Minnesota Prairie Roots

Writing and photography by Audrey Kletscher Helbling

Back at Seed Savers Exchange for a close-up look, Part II October 19, 2018

A garden lab at Seed Savers Exchange, photographed in September.

 

I ALWAYS THOUGHT THAT, as an adult, I would grow a big garden from which I would gather produce to eat fresh, can and freeze. But the reality is that, since leaving my childhood farm 44 years ago, I’ve never lived in a place with enough sunny space for a garden.

 

An easy-to-grow-from-seed flower, the sturdy zinnia, photographed at Seed Savers Exchange.

 

Sure, I’ve grown tomatoes in pots and seeded lettuce and spinach into the earth, but not with great success. I’ve had my most success with herbs. I began growing those only in recent years and wonder why I didn’t do so earlier. The taste of freshly-clipped rosemary, basil and oregano is superior to dried.

 

Cow art at Seed Savers Exchange.

 

While this sign warned of a bull at Seed Savers, I never saw one.

 

Dying morning glories drape the Seed Savers barn accented by a vintage lawn chair.

 

While lack of land and time kept me from gardening, I appreciate the art I learned long ago on a Minnesota farm. There I planted, weeded and harvested in the garden.

 

This signage explains the test garden at Seed Savers.

 

A sign at Seed Savers for cucumbers I tasted in Faribault.

 

Flowers and vegetables mix in Seed Savers gardens.

 

I appreciate those who continue the time-honored tradition of gardening. Like Seed Savers Exchange in Decorah, Iowa. Like family members. Like those who sell fresh produce at farmers’ markets. Like my local library, which has a community garden. From that public garden I sampled this summer lemon cucumbers and chocolate peppers, originating from Seed Savers seeds. And when I entered Buckham Memorial Library in Faribault, I passed by pollinator friendly flowers like the draping Kiss-Me-Over-the-Garden-Gate blooms, also from the Seed Savers collection.

 

About those morning glories on the barn…

 

 

There’s lots to learn at Seed Savers Exchange.

 

Seed Savers, even for a now non-gardener like me, proves an interesting place to visit. For the history. For the education shared in signage and plants. For the reminder that it’s important to save seeds, to grow the food we eat, to plant the flowers that bloom beauty into the landscape and into our souls.

 

So many seeds to choose from at Seed Savers…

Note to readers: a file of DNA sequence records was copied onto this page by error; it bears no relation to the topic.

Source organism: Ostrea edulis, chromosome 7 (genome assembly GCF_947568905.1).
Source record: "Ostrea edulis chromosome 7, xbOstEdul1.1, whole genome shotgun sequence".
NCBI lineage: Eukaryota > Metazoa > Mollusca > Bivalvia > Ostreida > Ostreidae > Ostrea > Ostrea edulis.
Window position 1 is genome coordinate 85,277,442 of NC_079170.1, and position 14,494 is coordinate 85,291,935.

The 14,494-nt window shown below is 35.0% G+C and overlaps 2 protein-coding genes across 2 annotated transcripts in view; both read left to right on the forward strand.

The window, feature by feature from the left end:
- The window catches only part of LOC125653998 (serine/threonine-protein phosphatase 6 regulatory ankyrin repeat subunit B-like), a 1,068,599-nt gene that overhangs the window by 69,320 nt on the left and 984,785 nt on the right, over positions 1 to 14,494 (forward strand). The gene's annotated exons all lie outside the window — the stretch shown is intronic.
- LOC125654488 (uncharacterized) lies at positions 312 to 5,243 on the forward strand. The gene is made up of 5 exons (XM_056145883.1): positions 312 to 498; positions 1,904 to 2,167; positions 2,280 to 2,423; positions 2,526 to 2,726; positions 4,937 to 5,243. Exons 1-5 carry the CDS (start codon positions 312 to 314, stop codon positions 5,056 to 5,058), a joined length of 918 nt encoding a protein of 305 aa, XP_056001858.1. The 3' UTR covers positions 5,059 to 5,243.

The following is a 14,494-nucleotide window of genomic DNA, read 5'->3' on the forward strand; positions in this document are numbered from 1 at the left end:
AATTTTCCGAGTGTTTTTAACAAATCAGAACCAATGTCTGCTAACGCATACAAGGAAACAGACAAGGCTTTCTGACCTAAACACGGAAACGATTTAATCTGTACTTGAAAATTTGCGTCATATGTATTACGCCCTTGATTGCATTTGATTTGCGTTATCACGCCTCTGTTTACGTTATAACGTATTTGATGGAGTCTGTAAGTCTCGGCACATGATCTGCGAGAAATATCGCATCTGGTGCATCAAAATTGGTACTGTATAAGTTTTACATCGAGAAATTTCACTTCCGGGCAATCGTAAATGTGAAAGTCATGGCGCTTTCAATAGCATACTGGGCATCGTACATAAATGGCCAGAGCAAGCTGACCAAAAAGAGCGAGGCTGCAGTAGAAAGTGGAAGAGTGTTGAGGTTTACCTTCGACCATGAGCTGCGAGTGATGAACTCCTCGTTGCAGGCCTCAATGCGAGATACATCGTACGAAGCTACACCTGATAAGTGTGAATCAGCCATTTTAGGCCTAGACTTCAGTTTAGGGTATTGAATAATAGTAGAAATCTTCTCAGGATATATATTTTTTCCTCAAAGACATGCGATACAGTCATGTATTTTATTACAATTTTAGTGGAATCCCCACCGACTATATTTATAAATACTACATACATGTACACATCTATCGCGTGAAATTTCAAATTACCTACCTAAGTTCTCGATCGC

…even milkweed seeds to plant for Monarch butterflies.

 

TELL ME: Are you or have you been a gardener? I’d like to hear your stories. Or, if you’ve been to Seed Savers, I’d like to hear your take on this place.

© Copyright 2018 Audrey Kletscher Helbling

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12 Responses to “Back at Seed Savers Exchange for a close-up look, Part II”

  1. Claudette Says:

    Oh my! Those lemon cucumber seeds are enticing!

    I love gardening too but over the years have reduced to pots or raised beds bought at Costco because of the wildlife. The herbs however are thriving! I guess the wildlife doesn’t like spiced food…
    😉

  2. For some reason cows are cute to me 🙂 I am waiting for the cool off to happen here so I can start planting my floral cutting garden. Been in the 90’s and plants tend to either survive or wither a bit. Happy Weekend – Enjoy!

  3. Valerie Says:

    I started saving the seeds from my zinnias to plant the next spring. It feels right and saves money too.

  4. Dan Traun Says:

    Love to have a garden, but it is so much work. I’ve utilized a Alaskan Bucket System style tomato factory [garden] for the last five years. It started out so wonderfully. The last two years have been plagued with issues and diminished yields. I think this is due to the variety grown. I may give it one more year to test that theory. There is nothing quite like homegrown tomatoes. Tacos, salads, pizza & pizza sauce, pasta sauce – cannot get enough. It is easy enough to support your local farmer’s market; however, it is nice to just walk outside and pick what you need. The other issue is we tend to go on vacation for two weeks in August – right turning prime time ripening for most varieties I’ve grown. Sweet Basil, Lemon Thyme, Jalapeno Peppers and various leaf lettuces will always be apart of the landscape in our yard.

  5. I think this is one of the most interesting places that you’ve shared over the years. I’d love to visit


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